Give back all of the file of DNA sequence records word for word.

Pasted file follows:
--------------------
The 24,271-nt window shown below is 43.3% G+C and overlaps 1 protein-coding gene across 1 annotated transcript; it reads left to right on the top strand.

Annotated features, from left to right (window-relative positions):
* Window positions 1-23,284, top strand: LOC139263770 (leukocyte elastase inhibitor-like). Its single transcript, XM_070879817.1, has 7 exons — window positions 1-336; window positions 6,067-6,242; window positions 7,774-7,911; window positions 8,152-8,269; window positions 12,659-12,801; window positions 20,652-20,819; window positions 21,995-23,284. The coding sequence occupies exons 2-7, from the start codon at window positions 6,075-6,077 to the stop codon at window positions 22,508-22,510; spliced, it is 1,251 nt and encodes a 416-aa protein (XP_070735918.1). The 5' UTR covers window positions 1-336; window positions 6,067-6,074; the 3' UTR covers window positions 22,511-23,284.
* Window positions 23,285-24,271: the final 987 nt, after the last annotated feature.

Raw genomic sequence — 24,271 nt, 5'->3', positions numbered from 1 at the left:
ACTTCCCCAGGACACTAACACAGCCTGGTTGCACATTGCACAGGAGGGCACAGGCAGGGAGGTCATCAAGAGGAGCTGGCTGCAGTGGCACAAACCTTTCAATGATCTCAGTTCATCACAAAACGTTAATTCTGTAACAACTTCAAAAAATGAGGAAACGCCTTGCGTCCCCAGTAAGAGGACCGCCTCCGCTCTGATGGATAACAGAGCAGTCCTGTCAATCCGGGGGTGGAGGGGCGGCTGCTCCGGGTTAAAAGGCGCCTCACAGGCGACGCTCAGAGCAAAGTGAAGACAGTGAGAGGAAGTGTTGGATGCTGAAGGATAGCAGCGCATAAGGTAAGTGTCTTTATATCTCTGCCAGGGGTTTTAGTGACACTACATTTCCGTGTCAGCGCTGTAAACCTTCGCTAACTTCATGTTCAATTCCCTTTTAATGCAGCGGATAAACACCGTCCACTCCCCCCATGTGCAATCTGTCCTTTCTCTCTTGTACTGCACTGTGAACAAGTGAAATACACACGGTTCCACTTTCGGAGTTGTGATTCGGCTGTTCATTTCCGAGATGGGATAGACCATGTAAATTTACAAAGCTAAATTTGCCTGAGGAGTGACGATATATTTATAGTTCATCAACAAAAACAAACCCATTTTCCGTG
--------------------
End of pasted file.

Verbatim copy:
The 24,271-nt window shown below is 43.3% G+C and overlaps 1 protein-coding gene across 1 annotated transcript; it reads left to right on the top strand.

Annotated features, from left to right (window-relative positions):
* Window positions 1-23,284, top strand: LOC139263770 (leukocyte elastase inhibitor-like). Its single transcript, XM_070879817.1, has 7 exons — window positions 1-336; window positions 6,067-6,242; window positions 7,774-7,911; window positions 8,152-8,269; window positions 12,659-12,801; window positions 20,652-20,819; window positions 21,995-23,284. The coding sequence occupies exons 2-7, from the start codon at window positions 6,075-6,077 to the stop codon at window positions 22,508-22,510; spliced, it is 1,251 nt and encodes a 416-aa protein (XP_070735918.1). The 5' UTR covers window positions 1-336; window positions 6,067-6,074; the 3' UTR covers window positions 22,511-23,284.
* Window positions 23,285-24,271: the final 987 nt, after the last annotated feature.

Raw genomic sequence — 24,271 nt, 5'->3', positions numbered from 1 at the left:
ACTTCCCCAGGACACTAACACAGCCTGGTTGCACATTGCACAGGAGGGCACAGGCAGGGAGGTCATCAAGAGGAGCTGGCTGCAGTGGCACAAACCTTTCAATGATCTCAGTTCATCACAAAACGTTAATTCTGTAACAACTTCAAAAAATGAGGAAACGCCTTGCGTCCCCAGTAAGAGGACCGCCTCCGCTCTGATGGATAACAGAGCAGTCCTGTCAATCCGGGGGTGGAGGGGCGGCTGCTCCGGGTTAAAAGGCGCCTCACAGGCGACGCTCAGAGCAAAGTGAAGACAGTGAGAGGAAGTGTTGGATGCTGAAGGATAGCAGCGCATAAGGTAAGTGTCTTTATATCTCTGCCAGGGGTTTTAGTGACACTACATTTCCGTGTCAGCGCTGTAAACCTTCGCTAACTTCATGTTCAATTCCCTTTTAATGCAGCGGATAAACACCGTCCACTCCCCCCATGTGCAATCTGTCCTTTCTCTCTTGTACTGCACTGTGAACAAGTGAAATACACACGGTTCCACTTTCGGAGTTGTGATTCGGCTGTTCATTTCCGAGATGGGATAGACCATGTAAATTTACAAAGCTAAATTTGCCTGAGGAGTGACGATATATTTATAGTTCATCAACAAAAACAAACCCATTTTCCGTG